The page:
• In case your first attempt at communication in ineffective, keep other options in mind. For example, the “intruder” may simply be someone who is mentally ill or intoxicated. Screaming at them to “get on the ground” may only result in them getting more agitated. Work through the problem and try to think of alternative approaches.
Equipment Considerations

There are several options which you can choose from when selecting a home defense weapon and various accessories. Which one is right for you will depend on your level of training and your priorities.

First off, what is your home defense weapon? Is it a pistol, shotgun, rifle, or something else? Have you actually attempted to go room by room through your house with it?

A shotgun might be great for defending a static position, but it could be hazardous when taking precision shots or going around tight hallways and doors.

A pistol is maneuverable but is often the most difficult and least accurate weapon for untrained users.

A rifle is highly accurate, but could be tough to move around with effectively, and rifle rounds can travel through the target for long distances, thereby potentially endangering family members of bystanders in the area.

Next, think about where your home defense weapon is located. How can you balance safety for children in the house with the need for quick and easy access during an emergency?

What is your magazine capacity? Do you have spare magazines loaded and available? Bullets will run out quickly in a firefight, and without enough rounds you could be left stranded.

Finally, think about whether you want to use items like flashlights on your home defense weapon. Flashlights will allow you to navigate dark spaces and can illuminate and blind threats, but poor light discipline will give away your position.

Tactical Considerations

How you choose to handle a home invasion will be dependent on a nearly infinite number of “what-if” factors.

For example, what if you are a bachelor with a great home defense plan for your apartment, but this weekend you’re babysitting a young nephew. What do you do?

Another example: You know your home floor plan perfectly and keep a shotgun under your bed, but now you’re staying at a vacation rental with just a side arm? What now?

One more modifier: Your home defense plan is flawless, but you don’t have a CCW and you’ve just arrived home to a break-in. Go!

The point is this: Your plan must be adaptable because the tactical environment may constantly change.


What is your level of proficiency with your home defense weapon? How often do you practice with it? Have you ever shot outside of a single lane firing range? Have your ever shot at a moving target? How fast and accurately can you shoot?

In a life or death scenario, targets will not stand still and they will be shooting back.

Are you accustomed to shooting under intense mental stress? While physical stress is easy to simulate (push-ups or running prior to shooting), it does not come close to the hand shaking nerves that accompany a real-world firefight.

Your performance will deteriorate under stress and you will likely shoot far less accurately than you would at the range. This can occur even with the proportionately smaller amount of stress which occurs during a shooting competition.

Imagine a situation in which you were invited to shoot in front of a large audience. How well would you perform only with the added factor of a large group of people watching?

Have you ever practiced basic techniques such as:

  • Slicing the pie while minimizing your profile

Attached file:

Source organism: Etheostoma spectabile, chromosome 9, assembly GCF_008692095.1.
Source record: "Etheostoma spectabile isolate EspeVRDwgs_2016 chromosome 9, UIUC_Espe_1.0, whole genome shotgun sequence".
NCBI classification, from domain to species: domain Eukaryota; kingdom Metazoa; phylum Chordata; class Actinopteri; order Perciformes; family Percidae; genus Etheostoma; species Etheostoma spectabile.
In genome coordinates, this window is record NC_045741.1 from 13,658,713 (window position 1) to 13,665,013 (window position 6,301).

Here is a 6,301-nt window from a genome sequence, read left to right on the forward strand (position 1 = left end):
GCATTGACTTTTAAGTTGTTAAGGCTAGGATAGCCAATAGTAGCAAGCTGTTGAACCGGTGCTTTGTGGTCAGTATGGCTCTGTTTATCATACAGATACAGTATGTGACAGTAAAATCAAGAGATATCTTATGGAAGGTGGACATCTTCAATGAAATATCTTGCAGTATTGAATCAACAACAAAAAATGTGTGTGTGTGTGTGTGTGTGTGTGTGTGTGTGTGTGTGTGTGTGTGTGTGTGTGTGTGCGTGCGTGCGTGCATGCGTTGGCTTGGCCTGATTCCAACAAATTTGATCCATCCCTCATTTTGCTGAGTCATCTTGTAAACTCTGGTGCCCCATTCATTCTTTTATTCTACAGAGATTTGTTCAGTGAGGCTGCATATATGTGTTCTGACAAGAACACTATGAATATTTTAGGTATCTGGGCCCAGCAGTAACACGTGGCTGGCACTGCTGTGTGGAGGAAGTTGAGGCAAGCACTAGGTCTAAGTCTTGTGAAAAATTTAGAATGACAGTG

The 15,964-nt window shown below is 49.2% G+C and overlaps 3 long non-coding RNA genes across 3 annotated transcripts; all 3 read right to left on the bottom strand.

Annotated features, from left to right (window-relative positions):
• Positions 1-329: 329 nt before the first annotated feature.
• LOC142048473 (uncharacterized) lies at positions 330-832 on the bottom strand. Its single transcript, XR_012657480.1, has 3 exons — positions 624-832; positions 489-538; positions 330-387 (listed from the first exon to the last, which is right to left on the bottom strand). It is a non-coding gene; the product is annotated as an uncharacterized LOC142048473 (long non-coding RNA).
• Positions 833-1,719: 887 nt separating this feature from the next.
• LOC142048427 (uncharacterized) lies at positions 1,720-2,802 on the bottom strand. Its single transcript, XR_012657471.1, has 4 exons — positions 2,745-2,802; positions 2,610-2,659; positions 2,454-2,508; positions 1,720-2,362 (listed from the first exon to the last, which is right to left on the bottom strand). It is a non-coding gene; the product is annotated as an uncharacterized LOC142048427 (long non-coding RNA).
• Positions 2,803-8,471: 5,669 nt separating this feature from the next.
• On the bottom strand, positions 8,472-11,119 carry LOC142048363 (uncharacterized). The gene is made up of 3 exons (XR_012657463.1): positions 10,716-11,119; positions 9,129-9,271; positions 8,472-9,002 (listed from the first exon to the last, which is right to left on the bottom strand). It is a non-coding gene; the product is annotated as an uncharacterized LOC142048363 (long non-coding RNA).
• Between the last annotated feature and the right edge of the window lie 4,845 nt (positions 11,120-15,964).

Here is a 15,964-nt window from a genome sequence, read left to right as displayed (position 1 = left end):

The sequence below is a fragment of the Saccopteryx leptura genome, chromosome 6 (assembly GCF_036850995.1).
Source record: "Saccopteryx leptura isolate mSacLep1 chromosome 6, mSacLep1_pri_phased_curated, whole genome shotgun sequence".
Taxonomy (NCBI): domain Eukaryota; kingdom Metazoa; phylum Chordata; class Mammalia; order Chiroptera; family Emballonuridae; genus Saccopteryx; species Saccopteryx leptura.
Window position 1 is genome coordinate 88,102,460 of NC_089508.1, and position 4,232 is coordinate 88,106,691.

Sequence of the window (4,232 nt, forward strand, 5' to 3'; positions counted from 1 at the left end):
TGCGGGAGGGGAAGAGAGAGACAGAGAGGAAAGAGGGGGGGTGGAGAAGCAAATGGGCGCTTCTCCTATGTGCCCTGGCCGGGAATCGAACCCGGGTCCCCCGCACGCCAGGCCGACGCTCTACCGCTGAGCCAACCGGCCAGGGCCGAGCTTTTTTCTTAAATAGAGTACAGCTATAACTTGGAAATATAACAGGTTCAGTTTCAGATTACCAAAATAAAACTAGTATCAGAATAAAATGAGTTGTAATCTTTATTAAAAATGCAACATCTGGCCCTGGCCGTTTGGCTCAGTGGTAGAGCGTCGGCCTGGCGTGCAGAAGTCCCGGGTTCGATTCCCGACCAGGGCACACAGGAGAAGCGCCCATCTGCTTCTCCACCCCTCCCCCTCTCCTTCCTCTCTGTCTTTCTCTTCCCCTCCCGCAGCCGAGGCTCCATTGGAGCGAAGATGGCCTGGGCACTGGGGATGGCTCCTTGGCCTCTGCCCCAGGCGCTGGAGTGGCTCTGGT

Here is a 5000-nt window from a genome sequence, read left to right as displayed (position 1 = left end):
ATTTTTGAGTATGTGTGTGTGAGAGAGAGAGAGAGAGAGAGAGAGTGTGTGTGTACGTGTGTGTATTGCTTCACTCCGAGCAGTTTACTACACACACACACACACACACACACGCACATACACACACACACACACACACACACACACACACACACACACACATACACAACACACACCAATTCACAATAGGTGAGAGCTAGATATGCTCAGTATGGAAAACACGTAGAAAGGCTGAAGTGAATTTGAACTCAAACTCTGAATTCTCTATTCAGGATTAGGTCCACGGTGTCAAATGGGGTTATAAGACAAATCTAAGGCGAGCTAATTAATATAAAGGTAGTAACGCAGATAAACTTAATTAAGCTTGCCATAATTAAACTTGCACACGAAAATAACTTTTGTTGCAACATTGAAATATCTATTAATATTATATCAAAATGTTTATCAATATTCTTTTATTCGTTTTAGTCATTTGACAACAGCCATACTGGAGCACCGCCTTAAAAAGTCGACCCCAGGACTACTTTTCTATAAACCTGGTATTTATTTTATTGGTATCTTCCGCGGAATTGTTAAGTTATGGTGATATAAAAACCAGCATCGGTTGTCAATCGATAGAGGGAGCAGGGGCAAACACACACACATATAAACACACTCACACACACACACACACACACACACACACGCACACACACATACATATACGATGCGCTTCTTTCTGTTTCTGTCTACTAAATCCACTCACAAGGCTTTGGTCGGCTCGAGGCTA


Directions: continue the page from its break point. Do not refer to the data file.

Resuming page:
• Turning on and off a flashlight while holding a firearm
  • Opening doors while holding a flashlight and a firearm
  • Moving through doorways or slicing the pie in narrow hallways with a long gun?

If you haven’t thought about these skills, then do not expect to be effective at them in a struggle.

Practicing these techniques can significantly improve your ability to handle a real-world, high-pressure scenario.


A firearm can be one of the greatest protections available to homeowners, as long as they can get to it. Do you take your firearm into the bathroom?  Do you hide or stage one there? Think of all the locations you can be in your house and on your property.

Are there children in your house? Does your home defense plan account for both easy access to a firearm for you in an emergency as well as preventing unauthorized access to your kids?

Do you store other tools with your firearm, such as additional magazines/shells, or a flashlight?

What if you have to use two hands to perform some action, such as dragging an injured personal or restraining an intruder (civilians rarely carry handcuffs)? Will you put on a holster or carry anything with you?

Do you have firearms in multiple locations? What if you are in another area of the house when there’s a break-in?


Where are your entrances? These points of entry will help determine your strategy for defending parts of your home. Can windows be easily broken and climbed through?

What are the chokepoints in your home? Does your home have a long hallway to the bedrooms?

Creating chokepoints is an essential component of your home defense strategy because intruders will have to get past them to get to you. In addition, chokepoints force multiple adversaries to go through the same area, thereby reducing their numerical superiority.

Consider, as an example, that you’re kneeling behind a door frame in a darkroom and pointing a shotgun down a long hallway. In that situation, you are at a massive tactical advantage. It would take only the most dedicated attacker to attempt to close that distance.

Other simple chokepoints are doorways. Doorways are called “fatal funnels” for a reason. This is because all gunfire within the room will be “funneled” towards that one point. When defending a room, you will know where your adversary will have to come through, but he will be unable to pinpoint your location within the room. This is an immense advantage which even the most trained tactical teams must go up against every time they perform an entry.

What constitutes cover versus concealment in your house? How sturdy are your door frames, doors, and furniture? Bullets will very easily pass through virtually everything in your home.